I must say I was very suprised by the results basically in a nut shell the techt upgrades definetly make a huge difference. About a 50 psi difference. The slots allowed the feedrod to work at a lower pressure, the techt tube worked as low as 310 psi But the factory tube wasnt able to go below 360. The Techt tube worked 100% of the time at 338 psi. The factory tube needed to be at more than 420 psi and thats with the techt internals. The factory Tube and internals needed to be atleast above 450 psi.

Unforunatly my pressure gauge only went up to 450 psi I'm going to get another gauge so i can get higher psi readings so i can test the techt tube w/ all factory internals.

If i missed anything or if i did anything wrong let me know and i'll correct redo the test again

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#22 navycut81

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Posted 10 March 2009 - 03:00 PM

Oh and all reading were taken off of a 2 inch gauge attached to my palmer regulator at the tombstone w/ remote line and i took a 1 min. break between shots to make sure i didnt freeze my gun up at all

#23 cockerpunk

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Posted 10 March 2009 - 03:13 PM

well, pressure and energy are not exactly the same thing. its feasible that a lower pressure can still be more energy.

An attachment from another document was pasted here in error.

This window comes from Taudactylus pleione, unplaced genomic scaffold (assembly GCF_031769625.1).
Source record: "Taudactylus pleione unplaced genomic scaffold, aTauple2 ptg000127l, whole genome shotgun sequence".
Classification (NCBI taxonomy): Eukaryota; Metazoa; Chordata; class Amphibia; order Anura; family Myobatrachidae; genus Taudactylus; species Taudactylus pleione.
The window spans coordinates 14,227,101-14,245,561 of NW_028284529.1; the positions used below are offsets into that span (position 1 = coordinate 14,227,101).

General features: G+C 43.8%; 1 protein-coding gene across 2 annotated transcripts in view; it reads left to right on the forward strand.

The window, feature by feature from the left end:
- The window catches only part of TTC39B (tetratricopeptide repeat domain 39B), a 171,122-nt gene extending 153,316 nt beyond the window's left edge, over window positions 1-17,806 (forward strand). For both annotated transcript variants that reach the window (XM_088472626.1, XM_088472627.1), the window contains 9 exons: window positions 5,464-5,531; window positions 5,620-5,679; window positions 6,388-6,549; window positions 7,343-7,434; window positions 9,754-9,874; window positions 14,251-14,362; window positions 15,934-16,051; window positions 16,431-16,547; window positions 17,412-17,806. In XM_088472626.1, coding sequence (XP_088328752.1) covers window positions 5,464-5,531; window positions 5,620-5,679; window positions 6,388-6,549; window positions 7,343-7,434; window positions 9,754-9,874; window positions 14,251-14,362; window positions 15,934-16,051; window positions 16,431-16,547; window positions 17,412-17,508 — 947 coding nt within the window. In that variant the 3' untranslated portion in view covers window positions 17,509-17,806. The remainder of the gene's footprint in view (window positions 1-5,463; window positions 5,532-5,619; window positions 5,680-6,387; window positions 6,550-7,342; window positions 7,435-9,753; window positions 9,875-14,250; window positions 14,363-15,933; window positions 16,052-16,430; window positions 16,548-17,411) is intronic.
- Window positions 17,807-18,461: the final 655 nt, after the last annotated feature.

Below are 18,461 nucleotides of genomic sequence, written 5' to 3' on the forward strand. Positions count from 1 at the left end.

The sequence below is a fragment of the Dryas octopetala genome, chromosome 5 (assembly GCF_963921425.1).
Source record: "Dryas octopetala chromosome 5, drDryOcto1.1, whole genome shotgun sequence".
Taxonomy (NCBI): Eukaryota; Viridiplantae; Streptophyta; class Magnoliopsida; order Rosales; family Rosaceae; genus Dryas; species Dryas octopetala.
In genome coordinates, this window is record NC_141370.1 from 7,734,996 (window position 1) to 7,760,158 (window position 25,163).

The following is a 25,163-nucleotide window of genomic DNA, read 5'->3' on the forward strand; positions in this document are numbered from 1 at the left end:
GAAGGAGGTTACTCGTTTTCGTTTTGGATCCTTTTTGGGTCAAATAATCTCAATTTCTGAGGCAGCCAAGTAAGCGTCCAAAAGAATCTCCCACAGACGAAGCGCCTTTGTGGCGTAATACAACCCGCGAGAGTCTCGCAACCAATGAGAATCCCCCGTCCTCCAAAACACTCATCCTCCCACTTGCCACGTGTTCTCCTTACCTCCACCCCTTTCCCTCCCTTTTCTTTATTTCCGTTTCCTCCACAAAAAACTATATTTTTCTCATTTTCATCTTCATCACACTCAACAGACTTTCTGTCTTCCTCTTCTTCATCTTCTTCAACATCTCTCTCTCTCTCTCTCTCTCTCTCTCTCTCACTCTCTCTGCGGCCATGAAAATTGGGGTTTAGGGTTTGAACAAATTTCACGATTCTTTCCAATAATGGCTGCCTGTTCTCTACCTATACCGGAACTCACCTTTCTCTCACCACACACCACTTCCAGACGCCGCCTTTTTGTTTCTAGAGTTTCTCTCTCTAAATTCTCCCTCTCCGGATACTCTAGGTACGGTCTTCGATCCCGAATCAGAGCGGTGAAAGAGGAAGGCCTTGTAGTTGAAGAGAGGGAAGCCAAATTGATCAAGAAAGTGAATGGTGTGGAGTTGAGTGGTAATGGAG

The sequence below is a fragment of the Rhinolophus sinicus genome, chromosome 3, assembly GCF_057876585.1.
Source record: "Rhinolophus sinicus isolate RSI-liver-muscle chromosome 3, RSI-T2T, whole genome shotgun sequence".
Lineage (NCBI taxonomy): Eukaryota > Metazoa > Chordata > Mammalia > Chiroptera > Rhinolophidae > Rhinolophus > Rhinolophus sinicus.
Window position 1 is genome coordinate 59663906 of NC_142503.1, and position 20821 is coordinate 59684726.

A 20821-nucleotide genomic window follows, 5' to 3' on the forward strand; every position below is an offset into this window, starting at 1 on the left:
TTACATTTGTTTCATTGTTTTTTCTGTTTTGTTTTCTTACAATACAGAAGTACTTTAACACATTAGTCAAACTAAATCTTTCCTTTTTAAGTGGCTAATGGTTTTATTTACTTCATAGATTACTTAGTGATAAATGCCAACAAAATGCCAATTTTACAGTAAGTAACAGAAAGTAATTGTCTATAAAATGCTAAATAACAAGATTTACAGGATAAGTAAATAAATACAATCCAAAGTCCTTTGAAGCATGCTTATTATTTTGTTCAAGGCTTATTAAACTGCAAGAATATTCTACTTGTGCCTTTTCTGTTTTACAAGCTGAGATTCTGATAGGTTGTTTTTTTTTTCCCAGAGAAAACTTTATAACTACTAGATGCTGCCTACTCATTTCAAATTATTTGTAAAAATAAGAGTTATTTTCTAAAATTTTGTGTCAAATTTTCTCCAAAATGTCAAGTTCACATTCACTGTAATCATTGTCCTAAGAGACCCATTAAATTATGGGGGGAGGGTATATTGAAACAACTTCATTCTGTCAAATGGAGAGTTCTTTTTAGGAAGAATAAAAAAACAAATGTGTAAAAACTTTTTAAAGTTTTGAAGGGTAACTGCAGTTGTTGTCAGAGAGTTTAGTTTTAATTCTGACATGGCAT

The ultimate truth in paintball is that the interaction between the gun and the player is far and away the largest factor in accuracy, consistency, and reliability.

And yes, Gordon is the sexiest manifestation of "to the front."


#24 navycut81

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Posted 10 March 2009 - 03:21 PM

well, pressure and energy are not exactly the same thing. its feasible that a lower pressure can still be more energy.



LOL well sure "go and cloud the issue with facts and physics" anybody can do that. jk lmao

Is there anything different you would do to test this problem?
Im open to any ideas.

#25 Lord Odin

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Posted 10 March 2009 - 03:25 PM

I did another test getting the gun as close to the original velocity but with the Cyclone functioning, got some numbers, then disengaged it. Check the original link.

Navycut, that's really cool. If anything, I would have thought it be reversed. You should share that info with the A5OG and X7OG as well. They love seeing stuff like that, too.

#26 navycut81

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Posted 10 March 2009 - 03:36 PM

I did another test getting the gun as close to the original velocity but with the Cyclone functioning, got some numbers, then disengaged it. Check the original link.

Navycut, that's really cool. If anything, I would have thought it be reversed. You should share that info with the A5OG and X7OG as well. They love seeing stuff like that, too.



I will post it up there for them. The one thing i was surprised with was how much more psi the stock cyclone needed to turn the cyclone opposed to the fully upgraded TechT one. I think it has more to do with the reduced spring tension inside the ratchet. That the next thing im going to test I think the internal little spring inside the ratchet has alot to do with what pressure the cyclone cycles as well

Edited by navycut81, 10 March 2009 - 03:38 PM.


#27 Evil Fingers

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Posted 16 March 2009 - 04:15 AM

Interesting Thread and a Good Read.